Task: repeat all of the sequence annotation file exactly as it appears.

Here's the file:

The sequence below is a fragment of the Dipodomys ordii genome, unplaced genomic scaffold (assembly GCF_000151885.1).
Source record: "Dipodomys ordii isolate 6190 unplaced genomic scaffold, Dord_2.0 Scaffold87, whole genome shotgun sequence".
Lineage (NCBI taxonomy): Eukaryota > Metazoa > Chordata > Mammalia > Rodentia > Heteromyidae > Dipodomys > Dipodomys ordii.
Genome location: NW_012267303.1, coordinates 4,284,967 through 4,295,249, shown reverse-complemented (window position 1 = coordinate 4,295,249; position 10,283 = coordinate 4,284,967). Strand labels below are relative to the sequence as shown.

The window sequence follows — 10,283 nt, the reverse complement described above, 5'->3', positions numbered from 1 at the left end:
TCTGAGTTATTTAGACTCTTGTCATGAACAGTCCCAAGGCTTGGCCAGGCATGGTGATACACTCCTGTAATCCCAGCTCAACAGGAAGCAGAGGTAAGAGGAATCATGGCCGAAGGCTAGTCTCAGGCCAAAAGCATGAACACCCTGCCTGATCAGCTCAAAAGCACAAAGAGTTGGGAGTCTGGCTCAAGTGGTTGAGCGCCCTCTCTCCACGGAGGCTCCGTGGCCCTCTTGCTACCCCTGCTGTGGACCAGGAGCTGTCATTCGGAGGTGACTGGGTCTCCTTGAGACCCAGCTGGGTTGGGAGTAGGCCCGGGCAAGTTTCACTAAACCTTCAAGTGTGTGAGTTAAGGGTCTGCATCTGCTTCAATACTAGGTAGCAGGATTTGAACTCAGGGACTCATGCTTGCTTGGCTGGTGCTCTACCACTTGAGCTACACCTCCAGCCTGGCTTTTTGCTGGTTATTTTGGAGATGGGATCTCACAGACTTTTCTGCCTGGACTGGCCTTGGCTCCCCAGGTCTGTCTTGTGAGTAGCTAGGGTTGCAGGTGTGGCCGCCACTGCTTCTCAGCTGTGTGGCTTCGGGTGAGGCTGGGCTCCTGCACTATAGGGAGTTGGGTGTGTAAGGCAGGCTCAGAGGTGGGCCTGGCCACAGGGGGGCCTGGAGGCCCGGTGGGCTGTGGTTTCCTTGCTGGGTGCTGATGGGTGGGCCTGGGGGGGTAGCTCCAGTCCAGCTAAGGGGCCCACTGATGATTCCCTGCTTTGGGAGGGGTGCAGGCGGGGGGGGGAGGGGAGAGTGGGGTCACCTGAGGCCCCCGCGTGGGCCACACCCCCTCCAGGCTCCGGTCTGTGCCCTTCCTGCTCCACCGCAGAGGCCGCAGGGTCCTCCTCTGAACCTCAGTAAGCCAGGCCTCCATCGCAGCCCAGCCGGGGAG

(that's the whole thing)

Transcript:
The sequence below is a fragment of the Dipodomys ordii genome, unplaced genomic scaffold (assembly GCF_000151885.1).
Source record: "Dipodomys ordii isolate 6190 unplaced genomic scaffold, Dord_2.0 Scaffold87, whole genome shotgun sequence".
Lineage (NCBI taxonomy): Eukaryota > Metazoa > Chordata > Mammalia > Rodentia > Heteromyidae > Dipodomys > Dipodomys ordii.
Genome location: NW_012267303.1, coordinates 4,284,967 through 4,295,249, shown reverse-complemented (window position 1 = coordinate 4,295,249; position 10,283 = coordinate 4,284,967). Strand labels below are relative to the sequence as shown.

The window sequence follows — 10,283 nt, the reverse complement described above, 5'->3', positions numbered from 1 at the left end:
TCTGAGTTATTTAGACTCTTGTCATGAACAGTCCCAAGGCTTGGCCAGGCATGGTGATACACTCCTGTAATCCCAGCTCAACAGGAAGCAGAGGTAAGAGGAATCATGGCCGAAGGCTAGTCTCAGGCCAAAAGCATGAACACCCTGCCTGATCAGCTCAAAAGCACAAAGAGTTGGGAGTCTGGCTCAAGTGGTTGAGCGCCCTCTCTCCACGGAGGCTCCGTGGCCCTCTTGCTACCCCTGCTGTGGACCAGGAGCTGTCATTCGGAGGTGACTGGGTCTCCTTGAGACCCAGCTGGGTTGGGAGTAGGCCCGGGCAAGTTTCACTAAACCTTCAAGTGTGTGAGTTAAGGGTCTGCATCTGCTTCAATACTAGGTAGCAGGATTTGAACTCAGGGACTCATGCTTGCTTGGCTGGTGCTCTACCACTTGAGCTACACCTCCAGCCTGGCTTTTTGCTGGTTATTTTGGAGATGGGATCTCACAGACTTTTCTGCCTGGACTGGCCTTGGCTCCCCAGGTCTGTCTTGTGAGTAGCTAGGGTTGCAGGTGTGGCCGCCACTGCTTCTCAGCTGTGTGGCTTCGGGTGAGGCTGGGCTCCTGCACTATAGGGAGTTGGGTGTGTAAGGCAGGCTCAGAGGTGGGCCTGGCCACAGGGGGGCCTGGAGGCCCGGTGGGCTGTGGTTTCCTTGCTGGGTGCTGATGGGTGGGCCTGGGGGGGTAGCTCCAGTCCAGCTAAGGGGCCCACTGATGATTCCCTGCTTTGGGAGGGGTGCAGGCGGGGGGGGGAGGGGAGAGTGGGGTCACCTGAGGCCCCCGCGTGGGCCACACCCCCTCCAGGCTCCGGTCTGTGCCCTTCCTGCTCCACCGCAGAGGCCGCAGGGTCCTCCTCTGAACCTCAGTAAGCCAGGCCTCCATCGCAGCCCAGCCGGGGAG